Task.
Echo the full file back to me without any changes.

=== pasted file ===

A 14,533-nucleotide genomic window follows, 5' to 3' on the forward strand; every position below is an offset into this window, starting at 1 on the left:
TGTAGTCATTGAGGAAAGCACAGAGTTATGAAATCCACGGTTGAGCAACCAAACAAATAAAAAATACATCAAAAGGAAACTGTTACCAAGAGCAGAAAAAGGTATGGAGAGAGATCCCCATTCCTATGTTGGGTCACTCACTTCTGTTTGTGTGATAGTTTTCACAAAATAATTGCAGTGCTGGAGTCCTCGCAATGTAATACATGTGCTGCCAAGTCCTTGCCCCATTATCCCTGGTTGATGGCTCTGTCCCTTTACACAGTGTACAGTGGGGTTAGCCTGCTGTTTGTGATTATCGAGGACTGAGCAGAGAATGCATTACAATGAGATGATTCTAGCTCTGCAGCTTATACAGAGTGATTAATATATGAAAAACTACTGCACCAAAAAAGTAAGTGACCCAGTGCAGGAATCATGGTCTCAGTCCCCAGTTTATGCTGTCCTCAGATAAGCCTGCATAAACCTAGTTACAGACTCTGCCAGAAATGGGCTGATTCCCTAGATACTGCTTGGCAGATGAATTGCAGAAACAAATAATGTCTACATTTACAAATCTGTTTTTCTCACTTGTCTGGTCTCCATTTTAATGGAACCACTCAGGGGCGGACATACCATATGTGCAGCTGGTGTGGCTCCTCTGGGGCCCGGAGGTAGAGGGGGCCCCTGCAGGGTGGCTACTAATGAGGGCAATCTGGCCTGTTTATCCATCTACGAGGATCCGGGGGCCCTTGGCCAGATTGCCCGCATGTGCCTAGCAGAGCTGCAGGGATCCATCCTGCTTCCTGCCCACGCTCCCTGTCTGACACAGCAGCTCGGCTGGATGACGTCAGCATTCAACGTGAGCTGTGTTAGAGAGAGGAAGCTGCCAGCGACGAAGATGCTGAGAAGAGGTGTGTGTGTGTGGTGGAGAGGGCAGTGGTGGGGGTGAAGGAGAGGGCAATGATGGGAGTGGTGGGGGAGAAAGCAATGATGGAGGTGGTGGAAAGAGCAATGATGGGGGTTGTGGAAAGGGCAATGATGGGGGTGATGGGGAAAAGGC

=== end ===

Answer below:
A 14,533-nucleotide genomic window follows, 5' to 3' on the forward strand; every position below is an offset into this window, starting at 1 on the left:
TGTAGTCATTGAGGAAAGCACAGAGTTATGAAATCCACGGTTGAGCAACCAAACAAATAAAAAATACATCAAAAGGAAACTGTTACCAAGAGCAGAAAAAGGTATGGAGAGAGATCCCCATTCCTATGTTGGGTCACTCACTTCTGTTTGTGTGATAGTTTTCACAAAATAATTGCAGTGCTGGAGTCCTCGCAATGTAATACATGTGCTGCCAAGTCCTTGCCCCATTATCCCTGGTTGATGGCTCTGTCCCTTTACACAGTGTACAGTGGGGTTAGCCTGCTGTTTGTGATTATCGAGGACTGAGCAGAGAATGCATTACAATGAGATGATTCTAGCTCTGCAGCTTATACAGAGTGATTAATATATGAAAAACTACTGCACCAAAAAAGTAAGTGACCCAGTGCAGGAATCATGGTCTCAGTCCCCAGTTTATGCTGTCCTCAGATAAGCCTGCATAAACCTAGTTACAGACTCTGCCAGAAATGGGCTGATTCCCTAGATACTGCTTGGCAGATGAATTGCAGAAACAAATAATGTCTACATTTACAAATCTGTTTTTCTCACTTGTCTGGTCTCCATTTTAATGGAACCACTCAGGGGCGGACATACCATATGTGCAGCTGGTGTGGCTCCTCTGGGGCCCGGAGGTAGAGGGGGCCCCTGCAGGGTGGCTACTAATGAGGGCAATCTGGCCTGTTTATCCATCTACGAGGATCCGGGGGCCCTTGGCCAGATTGCCCGCATGTGCCTAGCAGAGCTGCAGGGATCCATCCTGCTTCCTGCCCACGCTCCCTGTCTGACACAGCAGCTCGGCTGGATGACGTCAGCATTCAACGTGAGCTGTGTTAGAGAGAGGAAGCTGCCAGCGACGAAGATGCTGAGAAGAGGTGTGTGTGTGTGGTGGAGAGGGCAGTGGTGGGGGTGAAGGAGAGGGCAATGATGGGAGTGGTGGGGGAGAAAGCAATGATGGAGGTGGTGGAAAGAGCAATGATGGGGGTTGTGGAAAGGGCAATGATGGGGGTGATGGGGAAAAGGC